Graduate and visiting professor
An encounter with Felipe Verdugo, graduate and visiting professor in piano at the Université de Montréal Faculty of Music.
In a few words, how would you describe yourself?
I’m first of all a pianist, but I also work as a researcher and as a teacher. I come from Santiago, Chile; I did my undergraduate studies there before coming to the Faculty of Music, where I then did a master’s and a doctorate in piano performance. I really enjoy learning, thinking and pushing a little bit against disciplinary boundaries. That’s why I’ve been involved formally in other areas than music performance, namely biomechanics, music technologies and political science.
Tell us about your experience at the Faculty.
From the moment I arrived here I’ve noticed a culture of mutual assistance and sharing as much among faculty members as among student pianists. An atmosphere like that, quite rare in such a competitive domain, is one of the qualities that I’ve liked most throughout my studies. My research director for the master’s and the doctorate, Marc Durand, deeply marked my evolution at the piano and my relationship with the instrument. He’s had a real impact on my rapport with music as a means of expression inseparable from our experience, and most particularly from our experience at the corporal or physical level.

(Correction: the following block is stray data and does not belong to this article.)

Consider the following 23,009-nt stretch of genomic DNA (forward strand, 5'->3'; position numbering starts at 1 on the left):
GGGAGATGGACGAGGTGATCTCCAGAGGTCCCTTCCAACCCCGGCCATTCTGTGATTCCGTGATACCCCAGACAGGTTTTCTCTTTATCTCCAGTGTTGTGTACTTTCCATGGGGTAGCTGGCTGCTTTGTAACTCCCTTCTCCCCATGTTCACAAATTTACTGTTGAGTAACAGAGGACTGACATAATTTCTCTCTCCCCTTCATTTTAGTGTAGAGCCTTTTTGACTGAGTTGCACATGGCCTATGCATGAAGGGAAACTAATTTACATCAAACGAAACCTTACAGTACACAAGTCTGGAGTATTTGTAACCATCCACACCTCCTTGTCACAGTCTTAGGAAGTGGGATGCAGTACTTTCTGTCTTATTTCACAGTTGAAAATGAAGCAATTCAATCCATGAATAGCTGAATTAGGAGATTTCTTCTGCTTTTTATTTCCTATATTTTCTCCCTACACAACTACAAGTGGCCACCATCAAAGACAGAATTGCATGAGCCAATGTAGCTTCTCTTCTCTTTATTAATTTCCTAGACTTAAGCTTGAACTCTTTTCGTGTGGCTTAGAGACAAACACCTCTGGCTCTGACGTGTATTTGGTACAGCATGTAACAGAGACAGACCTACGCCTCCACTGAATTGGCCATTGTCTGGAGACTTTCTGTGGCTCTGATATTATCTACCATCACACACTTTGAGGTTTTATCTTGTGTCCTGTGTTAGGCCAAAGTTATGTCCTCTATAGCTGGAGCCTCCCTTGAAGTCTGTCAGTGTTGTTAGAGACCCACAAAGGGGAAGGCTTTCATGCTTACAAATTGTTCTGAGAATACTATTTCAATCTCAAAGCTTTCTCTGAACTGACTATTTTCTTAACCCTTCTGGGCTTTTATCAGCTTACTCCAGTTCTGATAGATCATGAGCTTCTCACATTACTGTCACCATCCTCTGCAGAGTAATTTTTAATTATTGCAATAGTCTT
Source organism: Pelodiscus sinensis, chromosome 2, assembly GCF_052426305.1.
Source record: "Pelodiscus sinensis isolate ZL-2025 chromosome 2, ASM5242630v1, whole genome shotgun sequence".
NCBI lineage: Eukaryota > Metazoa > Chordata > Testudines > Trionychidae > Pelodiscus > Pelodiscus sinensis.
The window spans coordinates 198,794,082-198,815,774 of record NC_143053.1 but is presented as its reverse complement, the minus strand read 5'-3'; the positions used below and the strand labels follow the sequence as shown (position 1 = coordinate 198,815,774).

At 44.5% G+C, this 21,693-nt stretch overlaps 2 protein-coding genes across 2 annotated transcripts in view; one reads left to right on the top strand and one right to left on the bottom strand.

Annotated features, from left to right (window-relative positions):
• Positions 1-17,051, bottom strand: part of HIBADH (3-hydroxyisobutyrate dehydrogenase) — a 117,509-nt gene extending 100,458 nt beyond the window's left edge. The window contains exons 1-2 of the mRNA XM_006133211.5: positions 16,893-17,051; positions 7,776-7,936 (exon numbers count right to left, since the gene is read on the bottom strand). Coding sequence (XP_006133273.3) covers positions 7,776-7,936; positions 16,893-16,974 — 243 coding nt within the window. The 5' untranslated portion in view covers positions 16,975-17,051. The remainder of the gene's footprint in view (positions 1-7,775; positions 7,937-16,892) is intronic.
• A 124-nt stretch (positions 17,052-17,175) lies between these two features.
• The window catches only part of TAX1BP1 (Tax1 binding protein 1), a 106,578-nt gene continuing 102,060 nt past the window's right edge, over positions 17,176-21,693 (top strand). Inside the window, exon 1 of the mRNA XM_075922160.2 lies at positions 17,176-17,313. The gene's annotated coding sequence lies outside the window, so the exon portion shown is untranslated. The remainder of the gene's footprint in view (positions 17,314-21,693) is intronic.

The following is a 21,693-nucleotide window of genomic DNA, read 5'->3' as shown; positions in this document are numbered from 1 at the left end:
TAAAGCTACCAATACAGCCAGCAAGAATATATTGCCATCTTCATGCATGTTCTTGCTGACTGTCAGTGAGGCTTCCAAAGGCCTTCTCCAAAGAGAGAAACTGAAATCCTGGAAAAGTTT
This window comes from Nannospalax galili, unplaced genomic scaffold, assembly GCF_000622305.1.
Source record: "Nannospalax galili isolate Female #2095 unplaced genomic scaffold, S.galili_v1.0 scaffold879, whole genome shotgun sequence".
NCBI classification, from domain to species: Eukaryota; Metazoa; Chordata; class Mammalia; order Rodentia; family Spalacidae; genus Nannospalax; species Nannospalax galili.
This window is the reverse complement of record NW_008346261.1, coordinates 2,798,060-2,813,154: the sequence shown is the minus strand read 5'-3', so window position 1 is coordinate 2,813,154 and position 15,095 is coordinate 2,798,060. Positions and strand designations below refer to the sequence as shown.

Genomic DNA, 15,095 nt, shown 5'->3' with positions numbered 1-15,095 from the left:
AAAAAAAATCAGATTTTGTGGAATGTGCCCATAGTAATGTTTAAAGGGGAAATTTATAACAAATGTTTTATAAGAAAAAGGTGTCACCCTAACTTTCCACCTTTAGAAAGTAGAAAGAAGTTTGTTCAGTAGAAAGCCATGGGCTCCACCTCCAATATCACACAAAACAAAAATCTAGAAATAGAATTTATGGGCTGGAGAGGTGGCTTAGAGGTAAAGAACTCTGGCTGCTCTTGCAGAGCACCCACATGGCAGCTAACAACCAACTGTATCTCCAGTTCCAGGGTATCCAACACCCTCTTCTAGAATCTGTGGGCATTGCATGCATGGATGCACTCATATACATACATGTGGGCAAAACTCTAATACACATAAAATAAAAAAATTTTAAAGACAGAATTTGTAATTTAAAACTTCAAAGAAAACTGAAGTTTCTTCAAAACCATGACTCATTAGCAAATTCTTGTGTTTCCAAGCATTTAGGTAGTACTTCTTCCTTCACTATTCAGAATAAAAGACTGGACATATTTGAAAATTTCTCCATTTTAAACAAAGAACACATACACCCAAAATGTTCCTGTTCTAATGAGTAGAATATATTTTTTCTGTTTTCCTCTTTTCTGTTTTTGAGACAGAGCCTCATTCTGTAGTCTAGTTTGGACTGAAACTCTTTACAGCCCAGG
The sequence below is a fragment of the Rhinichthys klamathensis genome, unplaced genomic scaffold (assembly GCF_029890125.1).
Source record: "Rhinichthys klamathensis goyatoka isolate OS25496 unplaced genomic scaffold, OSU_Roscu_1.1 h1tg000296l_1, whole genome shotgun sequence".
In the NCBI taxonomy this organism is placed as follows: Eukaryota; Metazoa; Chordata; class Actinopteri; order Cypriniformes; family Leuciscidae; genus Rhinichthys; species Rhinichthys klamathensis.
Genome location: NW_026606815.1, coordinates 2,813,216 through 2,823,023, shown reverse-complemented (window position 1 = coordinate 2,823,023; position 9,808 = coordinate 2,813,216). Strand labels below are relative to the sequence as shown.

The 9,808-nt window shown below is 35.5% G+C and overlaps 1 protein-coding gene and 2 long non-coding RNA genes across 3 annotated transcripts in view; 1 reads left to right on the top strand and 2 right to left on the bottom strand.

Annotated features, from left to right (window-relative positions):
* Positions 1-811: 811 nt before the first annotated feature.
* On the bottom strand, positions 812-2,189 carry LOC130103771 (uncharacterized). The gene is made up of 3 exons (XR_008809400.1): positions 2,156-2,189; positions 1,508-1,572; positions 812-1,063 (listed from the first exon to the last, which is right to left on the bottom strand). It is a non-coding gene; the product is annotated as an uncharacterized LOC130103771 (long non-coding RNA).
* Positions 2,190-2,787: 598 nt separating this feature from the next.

- In what way has your stay at the Faculty of Music influenced your professional career?
I developed skills and knowledge there that I use every day in my instrumental practice and in my other professional activities. Today I’m a lecturer in piano at the Faculty of Music and for the Séminaire de recherche sur le jeu pianistique, du geste au son, offered for the first time in autumn 2020.
In addition to my postdoctoral fellowships at McGill University and at Université Bretagne-Sud thanks to a grant from the SSHRC and from the FRQSC, I was a postdoctoral researcher at Université de Montréal’s École de kinésiologie et des sciences de l’activité physique. I am expanding, from both a scientific and artistic standpoint, different types of knowledge acquired during my graduate studies at the Faculty of Music having to do with the link between the actions of the pianist, control of sound, and musical expression.
In what way does research contribute to your teaching practices and methods?
As a postdoctoral researcher I’m involved in research projects on the biomechanics of piano technique as well as on control through physical gesture of certain expressive parameters in music. Those activities have enabled me to enrich my teaching methods by bringing scientific evidence to the knowledge I pass on to students, including at the level of the involvement of the entire body and not only the fingers and arms in playing, and in refining the vocabulary used to convey that knowledge. My research activities also allow me to integrate my students into the projects I’m heading, which provides them with not just experience that is complementary to their instrumental practice, but also financial support while they do their studies.
What, in your opinion, are the most important qualities for a pianist?
First, a great capacity for work combined with an ability to enjoy other dimensions of life. Next, a musical mind both sensitive and attentive to details associated with a capacity for stepping back in light of the general context. Finally, good self-esteem joined with a strong spirit of self-criticism. And a constant desire to learn!